I suggested to students that we go to a Tea Party rally where a protest against Sarah Palin's keynote speech was occurring. There would be plenty of political context there, I thought. The students were excited (even at the -- distant -- prospect of getting arrested). But our satellite building session overflowed into the afternoon, and when the rally ended we were still in the same room, covered in styrofoam bits and duct tape. Some violent "flight tests" assured that our new camera enclosures were ready for takeoff:

In any case, it's still just plain fun to fly balloons, and this week the students will choose a site to map and explain their reasoning. The hope is that this two-week course will form the basis for an international map-making competition -- a kind of student X Prize, which we're beginning to call the One Satellite Per Child project. Participants will prototype a mapping rig just like we're doing here at Beaver Country Day, collaborate with other students from around the world through a website, and win awards for lowest weight, best documentation, best application of mapping, and other goals.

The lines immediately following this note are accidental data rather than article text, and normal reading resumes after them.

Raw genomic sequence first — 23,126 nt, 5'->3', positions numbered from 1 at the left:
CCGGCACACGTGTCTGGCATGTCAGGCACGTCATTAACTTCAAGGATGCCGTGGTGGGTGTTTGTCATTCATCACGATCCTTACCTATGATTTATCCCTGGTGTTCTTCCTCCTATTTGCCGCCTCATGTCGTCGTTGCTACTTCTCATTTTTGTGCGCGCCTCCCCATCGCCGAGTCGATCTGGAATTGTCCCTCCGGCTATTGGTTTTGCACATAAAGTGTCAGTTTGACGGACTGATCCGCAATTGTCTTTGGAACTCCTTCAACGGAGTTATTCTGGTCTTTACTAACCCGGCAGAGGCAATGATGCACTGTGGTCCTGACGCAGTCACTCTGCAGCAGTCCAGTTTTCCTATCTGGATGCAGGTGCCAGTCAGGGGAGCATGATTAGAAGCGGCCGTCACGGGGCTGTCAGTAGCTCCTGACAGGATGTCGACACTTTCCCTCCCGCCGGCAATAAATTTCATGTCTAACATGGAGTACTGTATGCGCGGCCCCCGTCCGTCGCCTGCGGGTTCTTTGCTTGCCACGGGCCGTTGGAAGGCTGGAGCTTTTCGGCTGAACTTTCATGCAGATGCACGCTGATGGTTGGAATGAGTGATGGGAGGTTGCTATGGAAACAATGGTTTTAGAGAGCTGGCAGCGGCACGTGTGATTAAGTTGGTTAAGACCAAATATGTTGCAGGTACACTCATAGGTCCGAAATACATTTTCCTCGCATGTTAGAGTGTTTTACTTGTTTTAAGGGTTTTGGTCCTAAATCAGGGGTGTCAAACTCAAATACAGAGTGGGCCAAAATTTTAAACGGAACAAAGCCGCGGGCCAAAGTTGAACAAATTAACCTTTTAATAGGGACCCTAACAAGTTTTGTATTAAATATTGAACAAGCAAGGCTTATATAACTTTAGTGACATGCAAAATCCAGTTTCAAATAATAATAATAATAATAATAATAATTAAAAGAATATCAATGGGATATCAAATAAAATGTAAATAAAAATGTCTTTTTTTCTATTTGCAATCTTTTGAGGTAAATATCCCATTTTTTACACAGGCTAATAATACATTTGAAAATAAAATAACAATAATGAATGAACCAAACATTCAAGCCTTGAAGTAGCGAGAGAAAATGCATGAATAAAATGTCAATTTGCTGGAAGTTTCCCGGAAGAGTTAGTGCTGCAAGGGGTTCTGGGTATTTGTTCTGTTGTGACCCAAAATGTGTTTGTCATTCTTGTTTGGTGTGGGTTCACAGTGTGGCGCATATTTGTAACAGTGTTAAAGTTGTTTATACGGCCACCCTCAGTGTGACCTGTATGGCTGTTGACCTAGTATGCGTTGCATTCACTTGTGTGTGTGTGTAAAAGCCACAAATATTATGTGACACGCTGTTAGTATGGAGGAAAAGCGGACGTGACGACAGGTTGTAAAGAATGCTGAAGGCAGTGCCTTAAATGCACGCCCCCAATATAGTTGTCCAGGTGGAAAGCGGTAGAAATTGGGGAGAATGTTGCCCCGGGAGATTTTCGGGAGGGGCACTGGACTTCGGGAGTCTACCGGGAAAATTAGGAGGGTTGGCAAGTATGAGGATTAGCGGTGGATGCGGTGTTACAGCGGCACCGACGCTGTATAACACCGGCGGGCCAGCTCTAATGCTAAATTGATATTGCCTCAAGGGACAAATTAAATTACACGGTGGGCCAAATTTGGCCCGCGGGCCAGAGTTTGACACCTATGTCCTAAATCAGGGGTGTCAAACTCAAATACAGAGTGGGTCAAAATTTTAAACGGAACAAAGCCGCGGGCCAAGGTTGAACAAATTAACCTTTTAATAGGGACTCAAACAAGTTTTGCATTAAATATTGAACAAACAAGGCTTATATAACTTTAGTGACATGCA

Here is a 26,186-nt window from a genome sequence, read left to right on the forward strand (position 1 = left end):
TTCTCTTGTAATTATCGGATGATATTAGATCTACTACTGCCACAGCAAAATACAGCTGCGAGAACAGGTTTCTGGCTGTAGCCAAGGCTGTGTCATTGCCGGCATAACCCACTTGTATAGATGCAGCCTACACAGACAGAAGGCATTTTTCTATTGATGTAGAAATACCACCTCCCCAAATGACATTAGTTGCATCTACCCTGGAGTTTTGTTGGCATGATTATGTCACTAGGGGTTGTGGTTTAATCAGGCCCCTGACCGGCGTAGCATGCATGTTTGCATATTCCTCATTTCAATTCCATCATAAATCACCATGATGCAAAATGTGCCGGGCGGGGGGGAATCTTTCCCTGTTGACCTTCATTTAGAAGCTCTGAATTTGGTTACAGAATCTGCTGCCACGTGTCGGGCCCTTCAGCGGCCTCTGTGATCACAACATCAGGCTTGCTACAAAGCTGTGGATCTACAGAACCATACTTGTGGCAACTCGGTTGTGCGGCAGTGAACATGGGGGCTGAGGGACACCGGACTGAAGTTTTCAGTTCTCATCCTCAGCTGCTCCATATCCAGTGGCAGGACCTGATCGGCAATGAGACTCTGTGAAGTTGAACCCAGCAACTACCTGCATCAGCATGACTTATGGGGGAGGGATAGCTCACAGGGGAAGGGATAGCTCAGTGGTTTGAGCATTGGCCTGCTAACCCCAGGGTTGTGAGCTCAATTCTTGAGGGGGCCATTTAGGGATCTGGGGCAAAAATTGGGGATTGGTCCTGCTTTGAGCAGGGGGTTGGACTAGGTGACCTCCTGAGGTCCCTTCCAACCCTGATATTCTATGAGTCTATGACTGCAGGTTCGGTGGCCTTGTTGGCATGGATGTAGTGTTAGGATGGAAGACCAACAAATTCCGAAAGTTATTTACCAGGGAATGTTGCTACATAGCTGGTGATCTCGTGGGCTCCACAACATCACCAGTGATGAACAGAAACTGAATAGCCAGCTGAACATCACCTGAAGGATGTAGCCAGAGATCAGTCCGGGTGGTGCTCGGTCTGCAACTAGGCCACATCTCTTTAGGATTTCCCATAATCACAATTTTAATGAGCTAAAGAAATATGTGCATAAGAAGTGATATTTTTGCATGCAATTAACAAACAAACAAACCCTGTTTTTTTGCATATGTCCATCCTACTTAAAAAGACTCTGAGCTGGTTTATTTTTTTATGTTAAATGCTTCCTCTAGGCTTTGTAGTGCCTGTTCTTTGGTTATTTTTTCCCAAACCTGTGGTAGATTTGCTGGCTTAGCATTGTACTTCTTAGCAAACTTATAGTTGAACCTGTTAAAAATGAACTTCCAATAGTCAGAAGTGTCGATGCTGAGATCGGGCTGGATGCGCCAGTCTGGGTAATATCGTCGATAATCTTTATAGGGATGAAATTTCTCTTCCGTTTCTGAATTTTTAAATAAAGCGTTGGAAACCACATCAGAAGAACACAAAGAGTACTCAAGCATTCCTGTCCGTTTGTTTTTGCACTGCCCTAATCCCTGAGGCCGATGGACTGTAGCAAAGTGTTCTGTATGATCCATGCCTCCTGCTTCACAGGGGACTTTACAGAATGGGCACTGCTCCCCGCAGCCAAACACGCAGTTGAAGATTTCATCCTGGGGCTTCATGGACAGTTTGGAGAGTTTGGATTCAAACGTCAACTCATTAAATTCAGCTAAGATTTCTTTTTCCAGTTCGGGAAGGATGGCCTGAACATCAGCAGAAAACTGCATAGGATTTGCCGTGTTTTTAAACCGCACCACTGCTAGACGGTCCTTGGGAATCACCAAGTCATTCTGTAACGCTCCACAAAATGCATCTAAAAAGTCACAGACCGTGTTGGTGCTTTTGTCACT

Why Grassroots Maps?

Grassroots mapping provides an exciting context for situated learning, including subject material from history, geography, physics, politics, and even chemistry. As an example, when we were trying to lower the cost-per-flight, we used stoichiometry to find out how many aluminum soda cans we had to mix with lye to produce enough hydrogen to fill a 5-foot balloon. (Answers varied from 15 to 33.8 cans -- we'll have to try it to find out who was right.)

This is the dream-stuff of many educators, and indeed we often have more interest from Beaver Country Day's teachers than their play-it-cool high school seniors. I've been asked several times whether teachers can take the course, and perhaps that's more important anyways, given that it may represent an opportunity to influence how education works.

Soon we'll start to tackle some advanced projects, like a camera-carrying remote controlled airplane, and an inflatable kite filled with helium. Stay up to date on our progress at the Grassroots Mapping blog.